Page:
Public Safety Communications: Time For Convergence - InformationWeek

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Government // Mobile & Wireless
Commentary
12/4/2014
09:06 AM
Paul May
Paul May
Commentary
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Public Safety Communications: Time For Convergence

First responders need a better blend of reliability and multimedia capability. Until a dedicated 4G network is implemented, a blend of networks, devices, and applications should drive future procurements.

As commercial mobile broadband consumers, we've all seen the accelerating pace of product, application, and service developments for personal communications. Within the past decade, consumers have moved from cellular voice to voice plus text, data, pictures, and video. Using a variety of smartphone applications, we can deliver individual, group, and broadcast multimedia communications, providing family, friends, and colleagues with real-time updates on any situation.

Ironically, these are the same types of communications required to ensure the effectiveness and safety of emergency first responders. Yet for a multitude of reasons, the communication capabilities provided by public safety agencies are just beginning to catch up with what's available in the consumer marketplace.

Public safety's slow adoption has been the result of cost, security, reliability, and workflow concerns, all of which moderate adoption of new technologies. As a result, first responders continue to rely on aging Land Mobile Radio (LMR) networks for mission-critical communications, particularly during emergency responses. Given that these LMR networks are specifically designed to meet the performance, security, and voice-messaging capacity requirements needed for incident command and control, this is not surprising.

[Room for privacy: Why FBI Is Wrong On Encryption Workaround.]

What is surprising is the degree to which LMR networks are being augmented by commercial services, devices, and applications. With the adoption of commercial technologies, often on an ad-hoc basis, LMR is increasingly reserved for emergency situations because, regardless of how "cool" the latest devices and applications are, first responders simply do not run down dark alleys without their LMR radio to keep them connected.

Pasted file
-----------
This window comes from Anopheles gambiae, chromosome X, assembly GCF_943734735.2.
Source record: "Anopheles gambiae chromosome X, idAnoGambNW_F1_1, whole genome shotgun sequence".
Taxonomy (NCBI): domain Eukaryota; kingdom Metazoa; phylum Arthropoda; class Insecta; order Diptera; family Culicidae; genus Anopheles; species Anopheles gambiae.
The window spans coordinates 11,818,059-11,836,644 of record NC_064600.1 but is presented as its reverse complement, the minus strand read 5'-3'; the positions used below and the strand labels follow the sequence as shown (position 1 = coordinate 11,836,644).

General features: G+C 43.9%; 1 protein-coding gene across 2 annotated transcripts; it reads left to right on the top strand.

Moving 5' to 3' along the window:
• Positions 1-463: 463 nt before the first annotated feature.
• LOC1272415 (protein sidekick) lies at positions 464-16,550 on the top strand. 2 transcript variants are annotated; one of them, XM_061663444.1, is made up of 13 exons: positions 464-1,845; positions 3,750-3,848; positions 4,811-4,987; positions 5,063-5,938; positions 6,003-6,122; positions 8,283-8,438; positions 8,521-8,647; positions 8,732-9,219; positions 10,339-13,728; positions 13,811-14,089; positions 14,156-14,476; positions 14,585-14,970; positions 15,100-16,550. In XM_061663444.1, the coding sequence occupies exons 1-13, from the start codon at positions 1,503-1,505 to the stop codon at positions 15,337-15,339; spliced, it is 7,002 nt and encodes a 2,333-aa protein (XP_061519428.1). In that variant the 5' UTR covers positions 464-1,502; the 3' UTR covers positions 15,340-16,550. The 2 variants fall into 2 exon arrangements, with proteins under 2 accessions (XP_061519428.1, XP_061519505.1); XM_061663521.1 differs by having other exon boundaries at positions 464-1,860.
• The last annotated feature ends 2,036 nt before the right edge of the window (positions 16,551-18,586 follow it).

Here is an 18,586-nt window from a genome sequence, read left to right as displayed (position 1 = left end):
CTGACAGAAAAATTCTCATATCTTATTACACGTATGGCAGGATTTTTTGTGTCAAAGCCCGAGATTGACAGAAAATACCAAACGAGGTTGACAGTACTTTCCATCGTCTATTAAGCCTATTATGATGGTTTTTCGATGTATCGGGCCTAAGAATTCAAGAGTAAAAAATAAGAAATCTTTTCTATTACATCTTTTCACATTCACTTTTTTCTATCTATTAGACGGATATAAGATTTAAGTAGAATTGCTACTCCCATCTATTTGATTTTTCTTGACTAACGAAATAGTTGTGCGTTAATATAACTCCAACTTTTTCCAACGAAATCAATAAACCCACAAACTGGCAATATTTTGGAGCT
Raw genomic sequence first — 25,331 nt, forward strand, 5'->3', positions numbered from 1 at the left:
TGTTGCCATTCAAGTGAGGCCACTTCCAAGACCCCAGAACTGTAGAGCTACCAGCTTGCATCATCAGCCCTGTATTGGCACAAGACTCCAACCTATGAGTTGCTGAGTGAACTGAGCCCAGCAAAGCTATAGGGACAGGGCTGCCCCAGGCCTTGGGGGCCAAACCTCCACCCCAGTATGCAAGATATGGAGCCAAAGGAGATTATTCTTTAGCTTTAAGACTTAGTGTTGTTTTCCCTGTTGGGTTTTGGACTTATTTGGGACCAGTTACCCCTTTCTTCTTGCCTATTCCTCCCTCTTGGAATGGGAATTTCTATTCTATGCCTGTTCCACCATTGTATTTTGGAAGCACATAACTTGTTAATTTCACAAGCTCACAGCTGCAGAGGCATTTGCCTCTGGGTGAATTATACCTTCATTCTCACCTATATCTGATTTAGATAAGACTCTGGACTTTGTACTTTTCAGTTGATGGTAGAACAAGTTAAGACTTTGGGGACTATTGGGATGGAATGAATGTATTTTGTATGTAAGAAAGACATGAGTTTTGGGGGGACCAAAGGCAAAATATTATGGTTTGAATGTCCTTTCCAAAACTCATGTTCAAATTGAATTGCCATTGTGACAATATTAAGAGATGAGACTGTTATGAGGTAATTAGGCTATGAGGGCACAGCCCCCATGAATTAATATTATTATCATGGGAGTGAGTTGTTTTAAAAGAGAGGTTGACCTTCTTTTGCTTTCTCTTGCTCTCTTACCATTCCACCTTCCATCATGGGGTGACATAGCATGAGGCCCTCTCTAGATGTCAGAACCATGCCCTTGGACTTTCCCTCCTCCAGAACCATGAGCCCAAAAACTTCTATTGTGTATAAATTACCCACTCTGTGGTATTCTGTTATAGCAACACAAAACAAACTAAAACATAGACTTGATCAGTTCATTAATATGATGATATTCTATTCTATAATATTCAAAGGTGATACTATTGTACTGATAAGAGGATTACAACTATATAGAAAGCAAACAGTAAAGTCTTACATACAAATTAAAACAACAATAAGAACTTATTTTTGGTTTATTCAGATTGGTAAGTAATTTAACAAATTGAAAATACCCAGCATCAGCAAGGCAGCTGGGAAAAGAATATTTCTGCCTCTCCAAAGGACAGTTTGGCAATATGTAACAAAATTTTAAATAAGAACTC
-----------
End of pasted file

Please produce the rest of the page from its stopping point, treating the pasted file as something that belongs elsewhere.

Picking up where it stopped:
LMR still reigns supreme within public safety because its coverage, capacity, and reliability meet the requirements of "public safety-grade" communications. For example, in most jurisdictions, LMR provides 95% or better geographic coverage, instead of the 95-98% population coverage provided by commercial cellular.

Where LMR is challenged is with the integration of multimedia into the public safety workflow. First responders understand that, in some instances, a picture really does say a thousand words, and LMR cannot effectively transmit a video conversation. That's why LMR is often supplemented by broadband technologies for non-emergency communications. And because public safety agencies have been unable to deliver private mobile broadband networks to their user communities, first responders have increasingly brought their own devices, applications, and services.

Over the past year, we have spent hundreds of hours riding along with public safety professionals, and we have observed some very important and interesting practices related to communications and mobile broadband device use. Based on our observations and survey data from first responders across the United States, almost 90% of public safety professionals are already using their own smart consumer-grade devices to leverage cellular telephony, text messaging, Google services, and social media to perform their duties better. While the utilization of these commercial technologies constitutes advancement in communications, just as with enterprise BYOD, there are some serious inherent risks that must be considered.

For example, consumer-grade public broadband networks are exactly that: consumer-grade. For economic reasons, commercial networks do not operate with prioritized access or with uniform, hardened, public safety-grade reliability. As countless catastrophic weather incidents have shown, these networks are susceptible to interruptions during critical and time-sensitive events. Consumer-grade applications typically also lack the high level of end-to-end security essential for public safety communications and operations.

Additionally, public safety personnel who rely on consumer devices and networks during emergency situations must contend with consumer network traffic congestion as citizens become "first observers," consuming all available bandwidth with social media posts, including photographs and video. And as anyone with a cellphone can attest, consumer networks are simply not designed to support mass loads following events like the Boston Marathon attacks. Commercial networks become overloaded

Paul May is a Senior Product Manager for Harris Public Safety and Professional Communications business, based out of Lynchburg, VA. Mr. May has responsibility for the Harris Corporation Long Term Evolution (LTE) product offerings for the public safety marketplace. He has over ... View Full Bio
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